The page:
Authorities are investigating the cause of a deadly limousine fire that killed a newlywed Bay Area woman and four of her friends this weekend.
The limo was carrying nine women when it caught fire last Saturday evening as it was crossing the San Mateo-Hayward Bridge.
The women were reportedly all East Bay nurses out celebrating the marriage of their friend. One of the survivors told reporters that she alerted the limo driver of smoke before the fire erupted, but that the driver did not pull over immediately because he misunderstood and thought the women were asking for permission to smoke.
The fire engulfed the back part of the limo. Four of the women managed to escape by climbing over the glass partition between the driver and the passenger area.
Rescuers found the bodies of the bride and the four other women huddled up next to the partition that their friends squeezed through.
“In the 21 years I’ve been with the office – all deaths are horrific – but this is just very impactful,” San Mateo County Coroner Robert Foucrault told reporters. “And it’s probably the worst one I have ever seen.”
The driver is the only person who escaped the auto fire accident without injury.
“When he stopped the car, he got out from the car,” one of the women told reporters. “He just got out from the car.”
“I’m trying to call 911 on my phone, and I’m shaking, it wouldn’t dial,” the driver said, explaining that it took him “five minutes” to call police.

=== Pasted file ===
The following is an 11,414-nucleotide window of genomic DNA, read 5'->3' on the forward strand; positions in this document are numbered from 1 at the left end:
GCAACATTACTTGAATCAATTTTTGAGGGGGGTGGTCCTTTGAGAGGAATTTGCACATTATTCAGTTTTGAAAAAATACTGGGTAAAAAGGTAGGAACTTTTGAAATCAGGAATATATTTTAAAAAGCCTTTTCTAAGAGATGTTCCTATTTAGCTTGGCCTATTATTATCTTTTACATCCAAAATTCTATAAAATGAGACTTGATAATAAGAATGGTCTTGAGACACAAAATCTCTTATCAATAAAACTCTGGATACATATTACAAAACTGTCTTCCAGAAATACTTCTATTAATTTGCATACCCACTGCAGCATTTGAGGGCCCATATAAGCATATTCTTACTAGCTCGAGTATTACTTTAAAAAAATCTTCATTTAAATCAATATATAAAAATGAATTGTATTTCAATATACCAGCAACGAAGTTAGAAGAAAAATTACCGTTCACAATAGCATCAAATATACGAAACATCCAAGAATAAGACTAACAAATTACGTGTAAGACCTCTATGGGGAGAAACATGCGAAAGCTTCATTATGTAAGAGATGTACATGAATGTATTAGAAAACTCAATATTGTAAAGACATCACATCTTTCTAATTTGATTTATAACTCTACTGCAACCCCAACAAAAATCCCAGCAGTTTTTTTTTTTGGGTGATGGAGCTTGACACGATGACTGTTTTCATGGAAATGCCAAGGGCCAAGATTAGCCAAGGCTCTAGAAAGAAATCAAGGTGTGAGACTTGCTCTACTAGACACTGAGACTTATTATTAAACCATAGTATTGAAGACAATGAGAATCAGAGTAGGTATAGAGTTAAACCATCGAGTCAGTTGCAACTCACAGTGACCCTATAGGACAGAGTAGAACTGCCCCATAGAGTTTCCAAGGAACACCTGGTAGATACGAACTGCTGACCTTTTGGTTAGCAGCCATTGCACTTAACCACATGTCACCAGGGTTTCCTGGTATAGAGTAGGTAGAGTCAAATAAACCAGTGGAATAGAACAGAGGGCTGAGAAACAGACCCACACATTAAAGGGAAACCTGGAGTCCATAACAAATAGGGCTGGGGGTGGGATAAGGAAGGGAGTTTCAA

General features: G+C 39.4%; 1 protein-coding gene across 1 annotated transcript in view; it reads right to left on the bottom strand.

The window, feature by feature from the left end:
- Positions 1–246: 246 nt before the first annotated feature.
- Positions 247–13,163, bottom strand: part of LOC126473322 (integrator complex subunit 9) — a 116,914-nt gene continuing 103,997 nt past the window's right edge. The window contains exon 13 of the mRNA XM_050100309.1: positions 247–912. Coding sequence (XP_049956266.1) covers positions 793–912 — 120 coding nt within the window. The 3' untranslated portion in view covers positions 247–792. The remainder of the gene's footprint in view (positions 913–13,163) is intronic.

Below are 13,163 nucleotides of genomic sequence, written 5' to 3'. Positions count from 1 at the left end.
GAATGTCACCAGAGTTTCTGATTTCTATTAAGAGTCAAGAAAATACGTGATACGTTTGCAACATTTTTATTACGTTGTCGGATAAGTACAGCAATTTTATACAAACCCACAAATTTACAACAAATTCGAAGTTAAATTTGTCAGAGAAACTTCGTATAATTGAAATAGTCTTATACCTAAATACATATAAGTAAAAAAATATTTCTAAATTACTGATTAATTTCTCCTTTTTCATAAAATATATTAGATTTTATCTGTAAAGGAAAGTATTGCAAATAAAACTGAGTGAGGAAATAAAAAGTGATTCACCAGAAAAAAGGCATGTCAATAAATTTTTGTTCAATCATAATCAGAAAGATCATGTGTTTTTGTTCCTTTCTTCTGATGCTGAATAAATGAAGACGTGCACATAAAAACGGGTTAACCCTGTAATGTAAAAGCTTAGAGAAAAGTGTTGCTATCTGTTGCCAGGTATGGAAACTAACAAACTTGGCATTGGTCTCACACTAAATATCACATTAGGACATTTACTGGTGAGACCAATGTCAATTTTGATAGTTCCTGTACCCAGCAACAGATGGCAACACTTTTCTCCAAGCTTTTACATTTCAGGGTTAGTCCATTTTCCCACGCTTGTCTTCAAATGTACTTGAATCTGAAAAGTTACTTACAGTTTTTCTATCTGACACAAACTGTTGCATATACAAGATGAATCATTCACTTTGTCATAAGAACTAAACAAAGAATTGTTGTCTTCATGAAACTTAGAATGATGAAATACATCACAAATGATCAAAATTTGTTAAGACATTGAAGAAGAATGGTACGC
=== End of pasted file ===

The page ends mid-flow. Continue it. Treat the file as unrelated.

The California Public Utilities Commission recently announced that it is considering fining the limousine company, Limo Stop, because it allegedly misrepresented the seating capacity of its vehicles. The limo that caught fire was carrying nine women, but the commission had cleared it for only eight passengers.
Limo Stop could face $7,500 in fines for each day it was in violation of the capacity limit. The limousine company will also likely face civil litigation from the families of the injured passengers.
From a legal perspective, limousine companies owe a heightened duty of care to passengers under the “common carrier” doctrine. This doctrine holds that any company that is a “carrier of persons for reward” must use the utmost care and diligence for their safe carriage and “must provide vehicles safe and fit for the purpose to which they are put.”
After a tragedy like this many questions remain unanswered. What caused the fire? Why were the passengers unable to escape? What was the driver doing to assist his passengers? Did one or more defects in the vehicle cause or contribute to the deaths and injuries?
State records show that Limo Stop was licensed and insured. The limousine company issued a statement that it would cooperate with authorities investigating the cause of the fire.